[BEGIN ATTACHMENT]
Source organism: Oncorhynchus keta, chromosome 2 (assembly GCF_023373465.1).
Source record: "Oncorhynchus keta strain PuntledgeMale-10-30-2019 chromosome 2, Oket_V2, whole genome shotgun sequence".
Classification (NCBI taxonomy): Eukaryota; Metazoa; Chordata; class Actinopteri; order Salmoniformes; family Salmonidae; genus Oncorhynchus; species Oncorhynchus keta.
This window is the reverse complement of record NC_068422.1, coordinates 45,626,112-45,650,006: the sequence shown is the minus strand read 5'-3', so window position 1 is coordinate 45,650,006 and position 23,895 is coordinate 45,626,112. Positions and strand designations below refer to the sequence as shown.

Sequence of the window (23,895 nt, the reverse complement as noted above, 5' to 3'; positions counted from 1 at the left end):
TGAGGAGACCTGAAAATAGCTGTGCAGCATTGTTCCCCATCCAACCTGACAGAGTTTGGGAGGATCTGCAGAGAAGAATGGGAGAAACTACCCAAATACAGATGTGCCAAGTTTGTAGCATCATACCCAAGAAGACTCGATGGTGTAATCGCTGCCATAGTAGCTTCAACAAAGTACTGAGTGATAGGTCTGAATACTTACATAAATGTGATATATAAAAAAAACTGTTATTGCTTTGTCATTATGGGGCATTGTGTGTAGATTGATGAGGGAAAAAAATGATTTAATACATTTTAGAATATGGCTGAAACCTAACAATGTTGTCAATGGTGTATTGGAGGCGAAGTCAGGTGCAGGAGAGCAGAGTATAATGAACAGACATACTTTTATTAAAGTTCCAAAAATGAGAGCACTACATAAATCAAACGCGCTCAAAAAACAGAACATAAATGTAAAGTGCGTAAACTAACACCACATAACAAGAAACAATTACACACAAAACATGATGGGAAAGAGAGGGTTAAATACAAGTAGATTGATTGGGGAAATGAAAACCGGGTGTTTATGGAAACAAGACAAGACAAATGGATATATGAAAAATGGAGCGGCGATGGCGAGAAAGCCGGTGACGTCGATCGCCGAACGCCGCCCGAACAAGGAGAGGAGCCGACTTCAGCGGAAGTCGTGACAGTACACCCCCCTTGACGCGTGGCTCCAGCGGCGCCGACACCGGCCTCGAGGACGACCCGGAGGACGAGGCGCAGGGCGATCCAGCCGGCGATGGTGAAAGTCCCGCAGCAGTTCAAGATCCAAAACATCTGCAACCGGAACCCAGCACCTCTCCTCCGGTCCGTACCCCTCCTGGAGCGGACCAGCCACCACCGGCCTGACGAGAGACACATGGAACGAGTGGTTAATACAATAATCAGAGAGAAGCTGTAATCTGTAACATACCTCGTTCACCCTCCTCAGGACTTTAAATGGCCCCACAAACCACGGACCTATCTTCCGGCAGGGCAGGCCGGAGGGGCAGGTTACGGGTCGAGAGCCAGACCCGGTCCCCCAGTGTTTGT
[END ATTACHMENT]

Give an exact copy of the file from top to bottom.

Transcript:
Source organism: Oncorhynchus keta, chromosome 2 (assembly GCF_023373465.1).
Source record: "Oncorhynchus keta strain PuntledgeMale-10-30-2019 chromosome 2, Oket_V2, whole genome shotgun sequence".
Classification (NCBI taxonomy): Eukaryota; Metazoa; Chordata; class Actinopteri; order Salmoniformes; family Salmonidae; genus Oncorhynchus; species Oncorhynchus keta.
This window is the reverse complement of record NC_068422.1, coordinates 45,626,112-45,650,006: the sequence shown is the minus strand read 5'-3', so window position 1 is coordinate 45,650,006 and position 23,895 is coordinate 45,626,112. Positions and strand designations below refer to the sequence as shown.

Sequence of the window (23,895 nt, the reverse complement as noted above, 5' to 3'; positions counted from 1 at the left end):
TGAGGAGACCTGAAAATAGCTGTGCAGCATTGTTCCCCATCCAACCTGACAGAGTTTGGGAGGATCTGCAGAGAAGAATGGGAGAAACTACCCAAATACAGATGTGCCAAGTTTGTAGCATCATACCCAAGAAGACTCGATGGTGTAATCGCTGCCATAGTAGCTTCAACAAAGTACTGAGTGATAGGTCTGAATACTTACATAAATGTGATATATAAAAAAAACTGTTATTGCTTTGTCATTATGGGGCATTGTGTGTAGATTGATGAGGGAAAAAAATGATTTAATACATTTTAGAATATGGCTGAAACCTAACAATGTTGTCAATGGTGTATTGGAGGCGAAGTCAGGTGCAGGAGAGCAGAGTATAATGAACAGACATACTTTTATTAAAGTTCCAAAAATGAGAGCACTACATAAATCAAACGCGCTCAAAAAACAGAACATAAATGTAAAGTGCGTAAACTAACACCACATAACAAGAAACAATTACACACAAAACATGATGGGAAAGAGAGGGTTAAATACAAGTAGATTGATTGGGGAAATGAAAACCGGGTGTTTATGGAAACAAGACAAGACAAATGGATATATGAAAAATGGAGCGGCGATGGCGAGAAAGCCGGTGACGTCGATCGCCGAACGCCGCCCGAACAAGGAGAGGAGCCGACTTCAGCGGAAGTCGTGACAGTACACCCCCCTTGACGCGTGGCTCCAGCGGCGCCGACACCGGCCTCGAGGACGACCCGGAGGACGAGGCGCAGGGCGATCCAGCCGGCGATGGTGAAAGTCCCGCAGCAGTTCAAGATCCAAAACATCTGCAACCGGAACCCAGCACCTCTCCTCCGGTCCGTACCCCTCCTGGAGCGGACCAGCCACCACCGGCCTGACGAGAGACACATGGAACGAGTGGTTAATACAATAATCAGAGAGAAGCTGTAATCTGTAACATACCTCGTTCACCCTCCTCAGGACTTTAAATGGCCCCACAAACCACGGACCTATCTTCCGGCAGGGCAGGCCGGAGGGGCAGGTTACGGGTCGAGAGCCAGACCCGGTCCCCCAGTGTTTGT